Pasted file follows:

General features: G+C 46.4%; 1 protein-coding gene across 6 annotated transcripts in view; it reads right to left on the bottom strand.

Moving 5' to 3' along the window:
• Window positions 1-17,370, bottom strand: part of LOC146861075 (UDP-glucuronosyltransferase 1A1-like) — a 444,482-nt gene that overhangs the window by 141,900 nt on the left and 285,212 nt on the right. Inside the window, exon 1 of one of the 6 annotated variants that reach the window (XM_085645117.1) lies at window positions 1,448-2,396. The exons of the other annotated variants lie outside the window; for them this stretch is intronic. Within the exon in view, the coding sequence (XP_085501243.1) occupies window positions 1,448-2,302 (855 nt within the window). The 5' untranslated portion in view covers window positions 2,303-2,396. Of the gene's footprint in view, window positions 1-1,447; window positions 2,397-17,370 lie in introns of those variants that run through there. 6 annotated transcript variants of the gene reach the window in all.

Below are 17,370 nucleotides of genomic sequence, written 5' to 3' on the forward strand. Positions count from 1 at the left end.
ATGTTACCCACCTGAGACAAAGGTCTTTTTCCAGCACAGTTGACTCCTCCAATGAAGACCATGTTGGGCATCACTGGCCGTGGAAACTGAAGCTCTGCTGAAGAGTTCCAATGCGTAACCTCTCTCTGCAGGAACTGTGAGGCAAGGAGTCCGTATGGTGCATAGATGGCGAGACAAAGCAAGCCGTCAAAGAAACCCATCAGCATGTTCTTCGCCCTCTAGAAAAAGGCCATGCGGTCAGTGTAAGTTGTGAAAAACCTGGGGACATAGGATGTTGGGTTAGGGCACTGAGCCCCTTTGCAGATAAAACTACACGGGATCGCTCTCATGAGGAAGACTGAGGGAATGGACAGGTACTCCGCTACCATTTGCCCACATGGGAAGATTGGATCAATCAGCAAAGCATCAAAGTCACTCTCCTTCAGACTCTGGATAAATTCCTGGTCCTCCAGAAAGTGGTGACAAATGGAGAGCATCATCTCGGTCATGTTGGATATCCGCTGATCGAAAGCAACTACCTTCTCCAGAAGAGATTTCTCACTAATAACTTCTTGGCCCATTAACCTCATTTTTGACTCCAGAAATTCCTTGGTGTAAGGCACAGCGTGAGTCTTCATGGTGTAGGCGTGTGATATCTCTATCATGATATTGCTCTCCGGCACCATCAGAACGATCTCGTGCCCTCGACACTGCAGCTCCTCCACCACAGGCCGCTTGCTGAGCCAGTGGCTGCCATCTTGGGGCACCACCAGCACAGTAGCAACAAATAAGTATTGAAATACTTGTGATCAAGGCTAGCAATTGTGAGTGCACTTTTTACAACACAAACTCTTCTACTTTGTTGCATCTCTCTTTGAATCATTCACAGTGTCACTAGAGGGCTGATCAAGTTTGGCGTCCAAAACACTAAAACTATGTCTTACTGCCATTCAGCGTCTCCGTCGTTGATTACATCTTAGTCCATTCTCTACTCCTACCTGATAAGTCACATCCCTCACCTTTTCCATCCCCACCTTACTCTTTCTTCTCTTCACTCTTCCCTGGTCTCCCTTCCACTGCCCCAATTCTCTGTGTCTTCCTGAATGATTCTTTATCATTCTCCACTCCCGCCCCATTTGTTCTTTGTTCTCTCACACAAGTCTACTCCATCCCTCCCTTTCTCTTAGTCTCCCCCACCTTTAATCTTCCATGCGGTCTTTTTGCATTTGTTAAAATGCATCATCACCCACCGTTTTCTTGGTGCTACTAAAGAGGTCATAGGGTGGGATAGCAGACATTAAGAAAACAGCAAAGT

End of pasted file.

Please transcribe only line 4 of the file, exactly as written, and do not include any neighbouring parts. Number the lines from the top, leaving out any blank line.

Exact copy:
Below are 17,370 nucleotides of genomic sequence, written 5' to 3' on the forward strand. Positions count from 1 at the left end.